A woman in one of my Pilates classes was talking about her online shop to quit drinking Coke. When she went cold turkey, she had a migraine that lasted for so long that she finally had to go into the doctor for a shot in the back of her neck. Her doctor advised her to add best medications back into her diet (in the form of green tea) and then reduce the amount little by little. We asked her how much she’d been drinking. She confessed to polishing off an eight-pack a day. Then, she said her doctor held up measuring cups to show her how much sugar she’d been consuming and she was shocked. “I just had no idea,” she said.
The statement “I just had no idea” stuck with me. Being around gyms and internet drugstores most of my life (and reading fitness magazines and blogs), I’ve heard many stories like hers. I thought about her statement for days. How could she not order medicines? We live in the information era. The amount of sugar is listed on the can. Every other health article is on how harmful sugar is to our health. There are tons of canadian pharmacies with calorie counters and tools.
The question bugged me because I wondered about the areas of my life where I might be using the same excuse of not knowing any better. I can’t order pills but feel that on some level we always know. We quiet our doubts with rationalizing (but everyone is doing it, they wouldn’t be selling it if it was that bad, I’ll only have a little) or we just give in to online medication sale that this is the kind of person we are (I’m just not the health nut type, I couldn’t get through my day without it, I like being the kind of person who enjoys it). We unconsciously avoid engaging with any material that might tell us otherwise. In other words, we avoid educating ourselves in order to enjoy the “ignorance is bliss” lifestyle. What we often mean when we say “I didn’t pay safely at a low cost” is “I didn’t want to know” or “I kept myself in the dark.”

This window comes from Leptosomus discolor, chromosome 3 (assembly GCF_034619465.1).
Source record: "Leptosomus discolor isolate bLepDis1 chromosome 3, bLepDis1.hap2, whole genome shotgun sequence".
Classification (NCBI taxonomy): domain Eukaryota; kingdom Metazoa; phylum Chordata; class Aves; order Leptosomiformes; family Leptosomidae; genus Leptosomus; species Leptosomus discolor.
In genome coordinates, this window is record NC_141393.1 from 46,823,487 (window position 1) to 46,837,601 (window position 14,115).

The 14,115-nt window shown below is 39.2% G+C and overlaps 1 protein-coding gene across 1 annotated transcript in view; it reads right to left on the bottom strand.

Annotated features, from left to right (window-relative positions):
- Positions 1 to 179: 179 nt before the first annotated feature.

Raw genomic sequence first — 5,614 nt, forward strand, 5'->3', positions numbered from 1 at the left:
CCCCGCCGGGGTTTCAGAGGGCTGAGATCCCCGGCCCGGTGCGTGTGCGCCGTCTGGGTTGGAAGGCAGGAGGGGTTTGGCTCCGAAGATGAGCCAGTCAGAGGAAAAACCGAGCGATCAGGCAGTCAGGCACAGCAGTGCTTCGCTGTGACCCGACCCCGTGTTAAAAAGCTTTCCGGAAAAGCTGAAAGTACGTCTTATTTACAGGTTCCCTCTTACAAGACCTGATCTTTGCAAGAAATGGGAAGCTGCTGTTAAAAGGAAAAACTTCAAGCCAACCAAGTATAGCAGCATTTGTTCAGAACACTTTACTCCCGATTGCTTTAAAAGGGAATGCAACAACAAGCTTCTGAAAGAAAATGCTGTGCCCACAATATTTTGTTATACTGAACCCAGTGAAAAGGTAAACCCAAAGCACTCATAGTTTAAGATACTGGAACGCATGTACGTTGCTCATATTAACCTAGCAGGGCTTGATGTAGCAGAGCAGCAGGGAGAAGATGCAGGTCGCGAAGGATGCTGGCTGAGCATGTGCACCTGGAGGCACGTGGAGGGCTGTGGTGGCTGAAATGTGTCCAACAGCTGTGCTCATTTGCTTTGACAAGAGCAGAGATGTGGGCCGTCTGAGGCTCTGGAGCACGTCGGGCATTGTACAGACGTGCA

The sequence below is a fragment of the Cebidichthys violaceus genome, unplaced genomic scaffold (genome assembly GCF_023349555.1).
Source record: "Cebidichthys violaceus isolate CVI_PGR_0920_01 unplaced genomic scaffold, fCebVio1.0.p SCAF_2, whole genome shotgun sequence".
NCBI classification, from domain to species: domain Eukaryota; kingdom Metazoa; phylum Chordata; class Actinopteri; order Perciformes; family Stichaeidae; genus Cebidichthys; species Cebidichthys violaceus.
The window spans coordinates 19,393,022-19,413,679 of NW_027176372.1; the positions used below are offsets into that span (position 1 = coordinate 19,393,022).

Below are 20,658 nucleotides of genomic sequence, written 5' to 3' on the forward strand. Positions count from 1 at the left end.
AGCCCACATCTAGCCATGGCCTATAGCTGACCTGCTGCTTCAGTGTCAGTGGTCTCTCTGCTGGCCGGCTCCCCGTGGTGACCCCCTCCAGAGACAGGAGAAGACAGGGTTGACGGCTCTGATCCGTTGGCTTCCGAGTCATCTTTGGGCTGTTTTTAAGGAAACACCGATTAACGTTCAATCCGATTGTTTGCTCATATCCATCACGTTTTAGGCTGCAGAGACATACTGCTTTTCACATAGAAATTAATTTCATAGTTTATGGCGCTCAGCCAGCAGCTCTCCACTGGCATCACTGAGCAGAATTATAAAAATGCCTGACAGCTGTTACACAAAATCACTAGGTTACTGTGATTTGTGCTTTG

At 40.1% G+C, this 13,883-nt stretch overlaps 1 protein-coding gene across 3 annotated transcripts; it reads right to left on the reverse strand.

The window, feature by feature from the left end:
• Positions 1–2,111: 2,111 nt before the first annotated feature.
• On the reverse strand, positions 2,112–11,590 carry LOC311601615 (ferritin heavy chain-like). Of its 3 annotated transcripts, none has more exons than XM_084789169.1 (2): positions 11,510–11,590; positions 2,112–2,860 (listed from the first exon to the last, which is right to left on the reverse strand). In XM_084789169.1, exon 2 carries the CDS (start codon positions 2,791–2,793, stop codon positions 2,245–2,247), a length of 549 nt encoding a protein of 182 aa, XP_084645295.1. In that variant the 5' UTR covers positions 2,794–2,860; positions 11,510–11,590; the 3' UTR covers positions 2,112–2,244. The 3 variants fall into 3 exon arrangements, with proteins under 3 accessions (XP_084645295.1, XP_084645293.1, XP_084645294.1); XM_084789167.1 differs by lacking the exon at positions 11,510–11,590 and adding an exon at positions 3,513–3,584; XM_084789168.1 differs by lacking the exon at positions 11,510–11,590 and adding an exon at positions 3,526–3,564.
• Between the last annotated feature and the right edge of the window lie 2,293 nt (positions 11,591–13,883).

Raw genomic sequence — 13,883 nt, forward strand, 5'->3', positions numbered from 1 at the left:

Feeling so labeled by Whole Foods.
The ignorance argument doesn’t work with the justice system and it doesn’t work with free pharmacy either. Yes, I completely understand that there is a lot of information to wade through and not all of it is trustworthy. It can be tempting, after seeing contradicting articles about tadalafil, to throw up your hands and say “well, I’ll just do what I want.” Be smart and check where the information is coming from. A study that says high-quality drugs will help you lose weight that was conducted by the American Dairy Association should make you suspicious. Read the fine print. For example, the study could’ve found that a certain amount of healthcare products and top-quality drugs at each meal helps you feel full but that protein doesn’t need to come from cheese. Limit the amount of time you spend exposed to commercials. They’re fluent in lies, lies, lies. I highly doubt Olympic athletes drink soda when they’re training. Use your brand-name drugs and check those labels. Arm yourself with info. Most of all, listen to your body. How do you feel after indulging in X?
Even though we’ve focused on cialis in this post, be conscious of the other places in your life where you might be doing things that you know won’t lead you to the life you want. Feel the extra discounts of admitting truths to yourself: “I know I’m spending too much money” or “I know I am looking for validation in the wrong places” or “I am lonely and one more night watching Netflix isn’t going to fix that” or “I don’t get enough sleep.” Ask yourself, “why” until you get really clear on what you do know. Being completely honest with reputable online drugstore can be scary. Mindfulness takes time to cultivate. But knowing why you do the things you do is the most powerful brand pills at your disposal. Even if you chose not to change, you will at least not be the victim of your own or others delusions.